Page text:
What should be done and by whom?

This policy note assesses the effects of violence, violent rhetoric and other problematic aspects of masculinity in the election processes within parties. The aim is to give civil society organisations, election observers, and policy makers working with democracy and gender equality issues some research-based recommendations on how to adapt their strategies and action plans to the opportunities and threats of the ongoing election process and beyond.

Ghana has been hailed for its democratic elections, but female representation is low at all levels of politics. Currently, female MPs account for 14 per cent (38 out of 275 parliamentary seats). During the 2019 local elections, women won only 4 per cent of seats. However, the naming of a female running mate by the main opposition presidential candidate in the 2020 election raises hopes for increased gender inclusiveness. This has shifted the election dynamics from a presidential competition between two ‘big men’ to focus on gender aspects of politics.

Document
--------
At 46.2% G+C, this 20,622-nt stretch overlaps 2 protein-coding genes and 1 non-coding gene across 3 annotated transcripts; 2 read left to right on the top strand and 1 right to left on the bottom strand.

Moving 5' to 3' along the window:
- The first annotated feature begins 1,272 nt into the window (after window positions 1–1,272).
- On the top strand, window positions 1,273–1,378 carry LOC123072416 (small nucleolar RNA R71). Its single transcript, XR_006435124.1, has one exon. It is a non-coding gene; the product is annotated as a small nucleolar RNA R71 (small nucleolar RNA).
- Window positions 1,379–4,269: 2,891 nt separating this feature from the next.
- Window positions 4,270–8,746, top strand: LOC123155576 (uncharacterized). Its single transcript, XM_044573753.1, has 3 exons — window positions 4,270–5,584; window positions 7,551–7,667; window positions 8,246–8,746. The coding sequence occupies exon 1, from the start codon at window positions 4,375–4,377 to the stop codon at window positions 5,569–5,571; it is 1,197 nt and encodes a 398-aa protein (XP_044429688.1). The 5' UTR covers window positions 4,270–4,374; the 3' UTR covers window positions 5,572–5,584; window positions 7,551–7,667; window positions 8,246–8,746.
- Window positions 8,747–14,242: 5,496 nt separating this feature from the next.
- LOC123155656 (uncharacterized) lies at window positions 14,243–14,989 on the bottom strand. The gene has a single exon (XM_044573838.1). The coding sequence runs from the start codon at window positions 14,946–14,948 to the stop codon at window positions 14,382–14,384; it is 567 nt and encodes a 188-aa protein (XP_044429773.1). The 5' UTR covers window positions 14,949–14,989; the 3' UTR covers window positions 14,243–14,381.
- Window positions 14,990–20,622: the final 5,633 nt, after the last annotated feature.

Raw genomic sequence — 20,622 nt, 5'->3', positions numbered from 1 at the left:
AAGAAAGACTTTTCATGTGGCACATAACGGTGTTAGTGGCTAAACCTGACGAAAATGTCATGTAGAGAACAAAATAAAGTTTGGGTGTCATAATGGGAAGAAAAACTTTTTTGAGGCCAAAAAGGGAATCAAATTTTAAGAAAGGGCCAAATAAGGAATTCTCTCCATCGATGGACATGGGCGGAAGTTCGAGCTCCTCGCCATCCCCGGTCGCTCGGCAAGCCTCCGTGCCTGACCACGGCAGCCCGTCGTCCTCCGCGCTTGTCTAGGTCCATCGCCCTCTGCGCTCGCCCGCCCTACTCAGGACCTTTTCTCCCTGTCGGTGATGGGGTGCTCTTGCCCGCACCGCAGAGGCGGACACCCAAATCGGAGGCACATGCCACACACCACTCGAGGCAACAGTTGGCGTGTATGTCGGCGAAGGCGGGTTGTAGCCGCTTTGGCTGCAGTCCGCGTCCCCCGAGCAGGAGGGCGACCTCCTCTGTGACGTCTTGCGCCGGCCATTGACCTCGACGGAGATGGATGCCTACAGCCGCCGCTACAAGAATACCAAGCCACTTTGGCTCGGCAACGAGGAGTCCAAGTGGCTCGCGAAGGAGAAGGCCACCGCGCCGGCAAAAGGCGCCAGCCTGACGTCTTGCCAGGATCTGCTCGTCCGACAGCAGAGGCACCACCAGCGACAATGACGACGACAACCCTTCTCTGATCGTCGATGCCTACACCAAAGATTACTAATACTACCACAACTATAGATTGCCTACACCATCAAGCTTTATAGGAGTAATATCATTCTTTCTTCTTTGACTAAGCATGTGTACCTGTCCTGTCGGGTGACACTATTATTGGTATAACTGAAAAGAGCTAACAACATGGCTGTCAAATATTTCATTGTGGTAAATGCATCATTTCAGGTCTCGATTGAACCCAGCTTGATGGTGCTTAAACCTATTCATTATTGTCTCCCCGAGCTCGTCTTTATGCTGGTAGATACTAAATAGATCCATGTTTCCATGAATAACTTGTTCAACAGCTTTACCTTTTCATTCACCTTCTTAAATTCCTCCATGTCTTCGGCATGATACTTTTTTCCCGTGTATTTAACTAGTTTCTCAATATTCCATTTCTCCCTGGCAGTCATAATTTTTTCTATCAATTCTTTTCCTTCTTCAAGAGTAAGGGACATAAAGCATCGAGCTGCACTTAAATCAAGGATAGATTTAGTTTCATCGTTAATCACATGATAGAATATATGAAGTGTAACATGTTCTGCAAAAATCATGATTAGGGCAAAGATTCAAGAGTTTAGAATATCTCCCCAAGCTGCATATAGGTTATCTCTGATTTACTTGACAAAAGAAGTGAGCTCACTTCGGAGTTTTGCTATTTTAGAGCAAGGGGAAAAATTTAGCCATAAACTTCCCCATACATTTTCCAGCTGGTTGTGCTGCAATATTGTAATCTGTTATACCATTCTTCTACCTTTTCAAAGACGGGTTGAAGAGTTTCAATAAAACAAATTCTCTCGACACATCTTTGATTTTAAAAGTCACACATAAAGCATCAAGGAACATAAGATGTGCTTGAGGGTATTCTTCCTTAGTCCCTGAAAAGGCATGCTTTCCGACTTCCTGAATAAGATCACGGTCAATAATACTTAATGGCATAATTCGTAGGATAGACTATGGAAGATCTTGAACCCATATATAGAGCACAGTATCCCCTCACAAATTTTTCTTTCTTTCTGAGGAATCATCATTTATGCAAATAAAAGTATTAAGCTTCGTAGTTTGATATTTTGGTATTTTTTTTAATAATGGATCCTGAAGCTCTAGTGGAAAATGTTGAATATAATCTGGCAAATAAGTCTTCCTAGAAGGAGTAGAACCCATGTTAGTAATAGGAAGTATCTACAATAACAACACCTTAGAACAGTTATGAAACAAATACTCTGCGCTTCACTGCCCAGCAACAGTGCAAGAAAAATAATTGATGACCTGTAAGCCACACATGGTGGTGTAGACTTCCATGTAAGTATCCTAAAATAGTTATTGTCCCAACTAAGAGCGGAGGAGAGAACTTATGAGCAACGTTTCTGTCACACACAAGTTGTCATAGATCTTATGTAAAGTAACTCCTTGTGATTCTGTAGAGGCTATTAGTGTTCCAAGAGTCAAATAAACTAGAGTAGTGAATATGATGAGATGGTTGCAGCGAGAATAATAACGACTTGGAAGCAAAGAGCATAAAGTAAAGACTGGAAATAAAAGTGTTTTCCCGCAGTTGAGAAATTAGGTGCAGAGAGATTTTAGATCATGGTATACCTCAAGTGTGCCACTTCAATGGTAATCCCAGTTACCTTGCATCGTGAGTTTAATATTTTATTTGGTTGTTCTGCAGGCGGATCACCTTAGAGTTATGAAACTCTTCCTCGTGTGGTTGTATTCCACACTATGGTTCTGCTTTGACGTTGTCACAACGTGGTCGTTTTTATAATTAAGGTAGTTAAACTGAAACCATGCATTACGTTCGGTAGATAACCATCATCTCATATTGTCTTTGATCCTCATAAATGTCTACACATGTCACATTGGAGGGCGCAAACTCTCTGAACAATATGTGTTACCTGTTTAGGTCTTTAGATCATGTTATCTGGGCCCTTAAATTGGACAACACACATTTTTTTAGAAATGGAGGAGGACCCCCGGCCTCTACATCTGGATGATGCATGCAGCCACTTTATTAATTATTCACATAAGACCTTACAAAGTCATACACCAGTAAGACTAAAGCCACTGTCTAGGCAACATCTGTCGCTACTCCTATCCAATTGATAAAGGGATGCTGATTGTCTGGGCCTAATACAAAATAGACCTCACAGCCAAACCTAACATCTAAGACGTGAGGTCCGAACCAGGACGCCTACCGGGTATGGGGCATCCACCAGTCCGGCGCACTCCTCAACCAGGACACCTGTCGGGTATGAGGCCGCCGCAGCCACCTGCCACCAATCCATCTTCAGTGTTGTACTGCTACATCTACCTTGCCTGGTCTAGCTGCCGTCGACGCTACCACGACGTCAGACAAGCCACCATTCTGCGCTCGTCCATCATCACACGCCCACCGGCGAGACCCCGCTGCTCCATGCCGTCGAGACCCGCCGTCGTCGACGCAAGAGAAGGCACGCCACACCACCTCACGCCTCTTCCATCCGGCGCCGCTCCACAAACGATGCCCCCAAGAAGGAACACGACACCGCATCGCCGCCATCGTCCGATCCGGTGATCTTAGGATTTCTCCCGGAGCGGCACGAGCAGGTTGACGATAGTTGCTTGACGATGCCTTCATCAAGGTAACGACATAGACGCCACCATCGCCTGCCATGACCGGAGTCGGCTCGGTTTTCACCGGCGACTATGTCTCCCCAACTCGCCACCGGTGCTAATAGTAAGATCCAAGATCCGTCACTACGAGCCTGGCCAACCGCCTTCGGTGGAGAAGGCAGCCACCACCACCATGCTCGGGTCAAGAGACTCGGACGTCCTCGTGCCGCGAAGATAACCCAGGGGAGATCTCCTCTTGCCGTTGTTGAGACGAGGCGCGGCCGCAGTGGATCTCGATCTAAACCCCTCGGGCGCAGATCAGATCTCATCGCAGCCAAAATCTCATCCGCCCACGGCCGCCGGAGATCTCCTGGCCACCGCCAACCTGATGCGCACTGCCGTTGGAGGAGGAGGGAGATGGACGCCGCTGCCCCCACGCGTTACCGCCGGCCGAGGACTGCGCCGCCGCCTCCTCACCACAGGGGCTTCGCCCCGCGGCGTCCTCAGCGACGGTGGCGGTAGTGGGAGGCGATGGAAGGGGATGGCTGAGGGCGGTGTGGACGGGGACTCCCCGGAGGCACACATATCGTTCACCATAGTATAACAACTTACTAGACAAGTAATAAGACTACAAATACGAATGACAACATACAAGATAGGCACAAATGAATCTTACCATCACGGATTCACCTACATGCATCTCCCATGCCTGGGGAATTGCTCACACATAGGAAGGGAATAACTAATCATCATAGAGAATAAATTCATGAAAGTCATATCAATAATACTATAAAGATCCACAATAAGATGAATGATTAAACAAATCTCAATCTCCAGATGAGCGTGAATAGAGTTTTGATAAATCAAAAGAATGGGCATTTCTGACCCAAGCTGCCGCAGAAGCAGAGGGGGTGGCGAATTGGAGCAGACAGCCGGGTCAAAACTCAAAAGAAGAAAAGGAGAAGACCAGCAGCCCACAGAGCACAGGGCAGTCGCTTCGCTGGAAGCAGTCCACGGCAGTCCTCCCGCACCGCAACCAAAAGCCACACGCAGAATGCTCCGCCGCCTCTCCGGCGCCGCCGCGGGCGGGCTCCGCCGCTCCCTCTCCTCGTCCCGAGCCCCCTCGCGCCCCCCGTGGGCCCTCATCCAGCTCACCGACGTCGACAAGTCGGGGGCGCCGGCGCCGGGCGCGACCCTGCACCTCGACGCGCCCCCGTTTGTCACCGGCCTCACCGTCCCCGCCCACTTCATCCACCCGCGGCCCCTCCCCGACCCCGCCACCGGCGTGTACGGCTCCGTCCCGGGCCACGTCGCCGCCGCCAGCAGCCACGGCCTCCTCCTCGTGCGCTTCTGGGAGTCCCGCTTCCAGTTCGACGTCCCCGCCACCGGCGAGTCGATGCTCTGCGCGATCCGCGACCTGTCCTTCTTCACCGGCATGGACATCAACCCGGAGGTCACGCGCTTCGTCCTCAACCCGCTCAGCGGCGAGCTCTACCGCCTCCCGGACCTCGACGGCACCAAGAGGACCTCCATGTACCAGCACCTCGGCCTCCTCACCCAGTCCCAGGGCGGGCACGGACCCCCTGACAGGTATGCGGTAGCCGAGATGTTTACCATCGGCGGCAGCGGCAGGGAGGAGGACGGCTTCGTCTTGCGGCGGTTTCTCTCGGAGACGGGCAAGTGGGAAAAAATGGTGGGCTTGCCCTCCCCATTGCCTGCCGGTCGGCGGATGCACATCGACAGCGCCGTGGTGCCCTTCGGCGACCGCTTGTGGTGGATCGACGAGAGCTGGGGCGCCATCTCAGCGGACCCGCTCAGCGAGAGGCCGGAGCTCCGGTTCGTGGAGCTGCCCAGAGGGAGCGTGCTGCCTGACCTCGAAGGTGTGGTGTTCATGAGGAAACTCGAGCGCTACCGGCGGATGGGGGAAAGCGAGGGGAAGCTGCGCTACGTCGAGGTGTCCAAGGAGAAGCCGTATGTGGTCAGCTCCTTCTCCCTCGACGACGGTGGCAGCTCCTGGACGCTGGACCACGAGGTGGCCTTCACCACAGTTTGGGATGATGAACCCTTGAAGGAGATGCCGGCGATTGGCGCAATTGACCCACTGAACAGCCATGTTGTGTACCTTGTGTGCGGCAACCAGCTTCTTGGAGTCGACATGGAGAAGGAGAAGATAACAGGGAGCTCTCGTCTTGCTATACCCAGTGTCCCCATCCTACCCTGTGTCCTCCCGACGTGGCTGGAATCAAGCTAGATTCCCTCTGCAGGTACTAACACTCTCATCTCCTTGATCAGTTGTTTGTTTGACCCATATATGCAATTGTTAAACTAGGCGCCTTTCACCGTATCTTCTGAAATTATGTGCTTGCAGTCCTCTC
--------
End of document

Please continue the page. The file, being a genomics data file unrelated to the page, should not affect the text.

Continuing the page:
The policy note concludes that, although the selection of a female running mate is important both in terms of numbers (descriptive representation) and in providing a role model (symbolic representation), it is imperative that, for women’s representation to be meaningful, there must be gender-friendly policies (substantive representation).

Breaking the glass ceiling

In July 2020, Professor Naana Jane Opoku-Agyemang, first female vice-chancellor of the University of Cape Coast and Ghana’s former minister of education, was selected by John Dramani Mahama, presidential candidate for the National Democratic Congress (NDC), as his running mate, thus opening up the possibility of challenging the existing patriarchal structures in politics. This is the first time that a woman has appeared on the presidential ticket for either of the two main parties. Since the first elections of the fourth republic were held in 1992, power has alternated between the two major parties, the NDC and the ruling New Patriotic Party (NPP). In the 2016 election, these two parties garnered more than 98 per cent of the votes, making Ghana in effect a duopolistic system.